“I’m at a disadvantage now, technically,” Chan said. “I’m competing against men who are doing five quads between the short program and the long program, and I’m at three between the two programs. Who would ever imagine that three wasn’t enough for some people?”

At Worlds next week, Chan will try to become the first man to win four World titles since Russian Alexei Yagudin in 2002. Chan previously won the 2011, 2012 and 2013 World titles.

“I’m healthy, I didn’t run into any major roadblocks this season, and I’ve kind of gotten back into the rhythm of things and what it’s like to compete again, and I enjoy it,” Chan said. “That I think is a good starting point for the next two years.”

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IOC group proposes Olympic ‘host’ can be multiple countries

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International Olympic Committee members will decide next month whether to tweak the definition of an Olympic host to make it clear that it does not necessarily refer to a single city but can also mean multiple cities, regions and even countries, IOC President Thomas Bach said Wednesday.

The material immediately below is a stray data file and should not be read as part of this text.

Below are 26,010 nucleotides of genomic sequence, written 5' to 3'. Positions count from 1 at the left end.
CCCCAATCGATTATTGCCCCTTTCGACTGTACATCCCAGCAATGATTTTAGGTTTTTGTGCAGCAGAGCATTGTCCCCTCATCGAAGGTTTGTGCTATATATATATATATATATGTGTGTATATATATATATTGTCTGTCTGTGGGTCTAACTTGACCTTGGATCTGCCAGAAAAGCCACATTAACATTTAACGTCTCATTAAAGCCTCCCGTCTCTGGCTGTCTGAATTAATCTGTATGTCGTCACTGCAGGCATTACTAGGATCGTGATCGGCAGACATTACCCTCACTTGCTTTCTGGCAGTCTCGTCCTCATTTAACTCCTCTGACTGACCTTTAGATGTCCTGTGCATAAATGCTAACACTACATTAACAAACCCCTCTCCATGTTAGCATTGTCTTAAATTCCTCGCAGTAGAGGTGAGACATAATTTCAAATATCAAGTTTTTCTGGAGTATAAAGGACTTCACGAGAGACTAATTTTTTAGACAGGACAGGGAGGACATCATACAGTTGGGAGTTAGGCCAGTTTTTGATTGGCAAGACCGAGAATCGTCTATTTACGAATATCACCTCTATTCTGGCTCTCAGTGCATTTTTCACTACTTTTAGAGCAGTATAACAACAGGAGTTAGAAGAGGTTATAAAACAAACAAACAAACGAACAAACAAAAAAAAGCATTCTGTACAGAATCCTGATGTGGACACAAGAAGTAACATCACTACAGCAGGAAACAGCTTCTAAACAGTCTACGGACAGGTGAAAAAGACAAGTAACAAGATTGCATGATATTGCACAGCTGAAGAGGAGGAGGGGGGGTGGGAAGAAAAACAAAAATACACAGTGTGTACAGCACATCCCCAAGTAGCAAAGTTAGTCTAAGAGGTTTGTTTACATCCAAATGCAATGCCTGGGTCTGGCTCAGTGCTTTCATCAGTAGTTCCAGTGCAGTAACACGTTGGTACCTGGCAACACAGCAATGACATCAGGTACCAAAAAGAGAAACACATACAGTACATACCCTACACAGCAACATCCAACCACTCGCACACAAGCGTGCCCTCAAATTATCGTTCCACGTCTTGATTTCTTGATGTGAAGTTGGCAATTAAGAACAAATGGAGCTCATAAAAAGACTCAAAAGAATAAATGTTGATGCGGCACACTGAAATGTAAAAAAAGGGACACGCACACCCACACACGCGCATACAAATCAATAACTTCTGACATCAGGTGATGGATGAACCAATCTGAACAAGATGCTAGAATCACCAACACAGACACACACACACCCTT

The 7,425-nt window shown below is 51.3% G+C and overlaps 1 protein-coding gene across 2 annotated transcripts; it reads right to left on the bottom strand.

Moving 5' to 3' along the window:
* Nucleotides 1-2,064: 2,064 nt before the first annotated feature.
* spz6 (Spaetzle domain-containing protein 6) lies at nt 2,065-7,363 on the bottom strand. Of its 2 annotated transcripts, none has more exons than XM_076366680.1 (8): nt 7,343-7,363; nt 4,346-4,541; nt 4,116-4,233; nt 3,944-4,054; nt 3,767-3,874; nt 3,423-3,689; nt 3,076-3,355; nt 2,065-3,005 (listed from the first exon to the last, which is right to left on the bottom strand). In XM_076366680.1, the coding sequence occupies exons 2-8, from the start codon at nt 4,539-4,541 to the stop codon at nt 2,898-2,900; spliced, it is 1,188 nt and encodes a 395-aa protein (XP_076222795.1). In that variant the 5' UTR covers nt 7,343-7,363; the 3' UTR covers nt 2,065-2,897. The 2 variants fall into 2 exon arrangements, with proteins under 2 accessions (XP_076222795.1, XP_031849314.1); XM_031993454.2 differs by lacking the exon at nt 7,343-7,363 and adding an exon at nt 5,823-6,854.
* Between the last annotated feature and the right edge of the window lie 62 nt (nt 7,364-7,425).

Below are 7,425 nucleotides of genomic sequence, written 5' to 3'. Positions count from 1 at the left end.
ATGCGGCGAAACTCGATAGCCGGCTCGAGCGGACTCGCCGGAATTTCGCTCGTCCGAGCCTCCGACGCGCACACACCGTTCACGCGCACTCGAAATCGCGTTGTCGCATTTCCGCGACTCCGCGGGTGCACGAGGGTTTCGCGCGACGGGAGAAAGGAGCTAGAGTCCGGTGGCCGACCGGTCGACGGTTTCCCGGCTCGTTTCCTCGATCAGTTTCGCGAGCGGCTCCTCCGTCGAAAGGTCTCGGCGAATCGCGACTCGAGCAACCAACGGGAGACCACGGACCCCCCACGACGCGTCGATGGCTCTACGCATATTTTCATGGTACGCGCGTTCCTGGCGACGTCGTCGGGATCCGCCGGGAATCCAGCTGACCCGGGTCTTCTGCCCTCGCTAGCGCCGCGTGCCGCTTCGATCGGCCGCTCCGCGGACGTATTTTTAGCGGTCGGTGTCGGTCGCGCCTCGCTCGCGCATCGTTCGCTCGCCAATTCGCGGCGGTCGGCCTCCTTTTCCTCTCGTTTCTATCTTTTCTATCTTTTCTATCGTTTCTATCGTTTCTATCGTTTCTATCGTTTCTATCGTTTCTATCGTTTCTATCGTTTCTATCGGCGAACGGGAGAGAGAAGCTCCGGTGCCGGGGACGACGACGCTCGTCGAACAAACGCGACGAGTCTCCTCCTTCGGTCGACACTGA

“It’s not an encouragement to spread the Games out as much as possible,” Bach said in announcing the IOC’s executive board approved the measure. “It may be preferable to have a region as a signatory or an additional signatory of the host city contract rather than just a city, and therefore, we wanted to enjoy this flexibility. This, on the other hand, does not change our vision, our request and our focus on having not only an Olympic Village, but to have an Olympic center.”